Godwin Emefiele, CBN Governor

…Analysts demand coverage for instant credit vendors

By Julius Alagbe

The announcement, last week, by the Central Bank of Nigeria, CBN that its new policy of inter-bank debit of debtors’ accounts, would soon take off has received a thumb up from stakeholders and experts.
The policy is for the activation of a global standing instruction that permits inter-bank debits on debtors account. The newly introduced Global Standing Instruction (GSI) which is expected to take effect from August 1, 2020, would serve as a last resort by a creditor bank.
Experts who spoke to Business Hallmark on the subject said the move will reduce the burden of non-performing loans and lighten lenders’ risk management costs, thus increasing access to credit for eligible businesses and individuals. Specifically, Tellimer, an emerging market financial service firm based in London, said the guidelines will improve repayments, reduce NPL ratios, serve as a credit profiling tool and improve private sector credit.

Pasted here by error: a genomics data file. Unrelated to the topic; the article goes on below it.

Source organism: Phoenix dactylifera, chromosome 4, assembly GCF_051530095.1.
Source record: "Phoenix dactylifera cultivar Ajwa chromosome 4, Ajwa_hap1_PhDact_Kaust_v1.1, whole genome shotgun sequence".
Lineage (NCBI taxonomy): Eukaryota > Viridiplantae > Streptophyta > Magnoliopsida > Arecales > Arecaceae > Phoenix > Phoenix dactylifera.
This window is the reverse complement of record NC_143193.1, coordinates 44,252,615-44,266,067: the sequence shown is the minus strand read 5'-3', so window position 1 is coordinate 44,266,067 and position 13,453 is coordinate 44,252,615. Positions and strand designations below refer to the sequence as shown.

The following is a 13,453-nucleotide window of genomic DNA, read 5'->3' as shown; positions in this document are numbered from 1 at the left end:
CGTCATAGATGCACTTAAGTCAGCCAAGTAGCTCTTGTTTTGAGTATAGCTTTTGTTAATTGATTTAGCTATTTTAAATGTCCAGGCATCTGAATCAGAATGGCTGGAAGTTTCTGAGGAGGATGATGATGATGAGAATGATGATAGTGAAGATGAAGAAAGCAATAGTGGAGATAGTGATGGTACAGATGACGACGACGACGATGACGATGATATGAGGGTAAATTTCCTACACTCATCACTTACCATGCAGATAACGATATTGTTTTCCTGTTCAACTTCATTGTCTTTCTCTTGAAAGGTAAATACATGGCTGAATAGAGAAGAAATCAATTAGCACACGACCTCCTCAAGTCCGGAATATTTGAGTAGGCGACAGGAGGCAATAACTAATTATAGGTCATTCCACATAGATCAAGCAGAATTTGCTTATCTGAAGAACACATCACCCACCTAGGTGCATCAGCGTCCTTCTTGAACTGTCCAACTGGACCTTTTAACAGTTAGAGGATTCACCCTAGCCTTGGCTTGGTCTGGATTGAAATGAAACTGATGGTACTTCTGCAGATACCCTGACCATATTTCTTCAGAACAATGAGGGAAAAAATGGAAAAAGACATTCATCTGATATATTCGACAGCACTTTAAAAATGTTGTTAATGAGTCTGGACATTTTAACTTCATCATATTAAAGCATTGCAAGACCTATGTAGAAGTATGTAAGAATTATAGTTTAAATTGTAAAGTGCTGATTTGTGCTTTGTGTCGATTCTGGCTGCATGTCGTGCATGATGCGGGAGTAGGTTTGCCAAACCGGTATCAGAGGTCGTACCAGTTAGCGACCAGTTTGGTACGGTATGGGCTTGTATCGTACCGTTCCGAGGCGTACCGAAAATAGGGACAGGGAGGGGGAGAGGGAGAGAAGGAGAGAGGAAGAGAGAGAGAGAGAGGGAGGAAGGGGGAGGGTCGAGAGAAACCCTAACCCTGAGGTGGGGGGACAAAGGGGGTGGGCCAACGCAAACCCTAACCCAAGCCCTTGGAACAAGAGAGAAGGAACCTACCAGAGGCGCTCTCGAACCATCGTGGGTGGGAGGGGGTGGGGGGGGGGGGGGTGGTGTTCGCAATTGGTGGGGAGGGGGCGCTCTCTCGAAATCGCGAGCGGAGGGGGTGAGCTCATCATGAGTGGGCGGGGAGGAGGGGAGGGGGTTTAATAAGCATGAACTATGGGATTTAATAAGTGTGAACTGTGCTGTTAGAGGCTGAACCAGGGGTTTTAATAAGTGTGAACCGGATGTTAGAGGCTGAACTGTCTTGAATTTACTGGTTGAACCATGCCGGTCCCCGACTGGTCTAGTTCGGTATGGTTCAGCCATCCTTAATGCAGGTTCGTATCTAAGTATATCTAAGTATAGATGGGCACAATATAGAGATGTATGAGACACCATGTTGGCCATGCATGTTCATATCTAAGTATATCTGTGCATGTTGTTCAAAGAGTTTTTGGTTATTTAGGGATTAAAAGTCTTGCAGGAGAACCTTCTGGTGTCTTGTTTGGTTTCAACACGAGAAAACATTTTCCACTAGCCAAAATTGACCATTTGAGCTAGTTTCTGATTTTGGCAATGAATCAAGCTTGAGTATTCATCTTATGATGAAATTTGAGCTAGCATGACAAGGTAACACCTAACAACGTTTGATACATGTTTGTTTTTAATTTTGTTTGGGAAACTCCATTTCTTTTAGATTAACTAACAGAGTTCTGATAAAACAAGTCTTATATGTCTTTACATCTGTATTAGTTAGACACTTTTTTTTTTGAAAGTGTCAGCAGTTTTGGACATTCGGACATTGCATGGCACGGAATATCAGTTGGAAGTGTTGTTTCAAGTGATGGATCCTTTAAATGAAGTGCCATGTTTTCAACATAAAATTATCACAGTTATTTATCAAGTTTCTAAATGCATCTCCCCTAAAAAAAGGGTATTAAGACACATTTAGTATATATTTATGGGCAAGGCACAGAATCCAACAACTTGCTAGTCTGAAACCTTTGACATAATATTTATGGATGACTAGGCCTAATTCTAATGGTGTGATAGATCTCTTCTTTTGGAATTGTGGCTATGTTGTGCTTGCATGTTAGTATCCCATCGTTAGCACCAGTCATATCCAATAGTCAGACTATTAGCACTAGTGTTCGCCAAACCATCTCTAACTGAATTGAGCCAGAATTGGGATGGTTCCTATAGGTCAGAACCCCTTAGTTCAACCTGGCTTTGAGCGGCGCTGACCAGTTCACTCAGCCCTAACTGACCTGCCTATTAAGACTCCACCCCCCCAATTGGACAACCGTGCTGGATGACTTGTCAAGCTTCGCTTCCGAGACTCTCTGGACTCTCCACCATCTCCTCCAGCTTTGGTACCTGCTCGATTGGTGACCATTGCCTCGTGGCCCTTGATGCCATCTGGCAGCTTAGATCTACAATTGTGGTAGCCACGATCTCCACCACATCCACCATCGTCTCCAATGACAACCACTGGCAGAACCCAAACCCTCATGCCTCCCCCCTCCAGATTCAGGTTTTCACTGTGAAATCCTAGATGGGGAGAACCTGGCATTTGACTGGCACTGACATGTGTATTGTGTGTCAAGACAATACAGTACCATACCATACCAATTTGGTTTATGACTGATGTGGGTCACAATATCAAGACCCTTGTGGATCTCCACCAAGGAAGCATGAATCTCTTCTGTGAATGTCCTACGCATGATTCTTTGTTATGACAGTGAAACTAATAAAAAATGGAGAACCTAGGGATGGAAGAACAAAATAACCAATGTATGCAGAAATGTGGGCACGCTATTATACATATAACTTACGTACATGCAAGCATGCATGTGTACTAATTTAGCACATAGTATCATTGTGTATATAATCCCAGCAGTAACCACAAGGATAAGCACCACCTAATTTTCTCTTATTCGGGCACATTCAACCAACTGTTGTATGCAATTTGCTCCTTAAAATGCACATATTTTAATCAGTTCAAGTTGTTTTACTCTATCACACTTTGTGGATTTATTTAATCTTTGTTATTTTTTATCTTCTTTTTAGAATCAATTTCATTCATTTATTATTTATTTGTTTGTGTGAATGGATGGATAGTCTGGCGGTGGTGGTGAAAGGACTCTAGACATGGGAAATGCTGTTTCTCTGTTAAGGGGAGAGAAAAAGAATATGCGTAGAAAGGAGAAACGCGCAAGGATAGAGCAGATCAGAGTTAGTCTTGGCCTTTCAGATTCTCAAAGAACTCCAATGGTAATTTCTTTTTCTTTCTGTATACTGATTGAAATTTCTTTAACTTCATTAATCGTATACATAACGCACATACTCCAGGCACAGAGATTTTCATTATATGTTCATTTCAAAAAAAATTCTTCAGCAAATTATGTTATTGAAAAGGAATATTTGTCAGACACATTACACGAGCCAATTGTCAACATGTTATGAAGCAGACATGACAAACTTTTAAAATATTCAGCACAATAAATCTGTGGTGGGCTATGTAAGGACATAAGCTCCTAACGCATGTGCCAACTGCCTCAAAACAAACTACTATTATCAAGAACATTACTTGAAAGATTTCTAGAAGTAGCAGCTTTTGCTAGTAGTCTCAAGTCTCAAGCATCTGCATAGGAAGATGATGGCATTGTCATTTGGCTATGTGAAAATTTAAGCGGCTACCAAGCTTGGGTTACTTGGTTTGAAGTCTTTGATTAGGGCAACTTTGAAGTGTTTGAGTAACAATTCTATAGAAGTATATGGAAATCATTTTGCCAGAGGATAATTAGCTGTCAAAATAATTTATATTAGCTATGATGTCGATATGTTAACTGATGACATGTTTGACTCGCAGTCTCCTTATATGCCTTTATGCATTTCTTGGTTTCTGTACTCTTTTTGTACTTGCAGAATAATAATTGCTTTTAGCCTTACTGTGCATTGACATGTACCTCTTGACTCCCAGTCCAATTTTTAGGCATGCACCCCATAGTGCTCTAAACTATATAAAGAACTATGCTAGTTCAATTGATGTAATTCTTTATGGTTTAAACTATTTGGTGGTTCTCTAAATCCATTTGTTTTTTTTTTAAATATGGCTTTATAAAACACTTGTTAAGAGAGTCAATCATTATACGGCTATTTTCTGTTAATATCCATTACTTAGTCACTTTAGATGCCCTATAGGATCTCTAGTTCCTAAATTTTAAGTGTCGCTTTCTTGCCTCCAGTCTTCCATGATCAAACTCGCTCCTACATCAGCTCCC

Meanwhile, the apex bank has further explained that only registered financial institutions are authorised to activate the mandate and it only applies to individual accounts.
In its view, the analysts at Tellimer think this is a forbearance measure to cushion the growing NPL figures of banks owing to the CBN’s 65% LDR mandate. Some other industry observers generally feel that Nigerian banks debtors will be in trouble following the activation of the policy. As a result, the prognosis is that the banking sector non-performing loan ratio will drop significantly.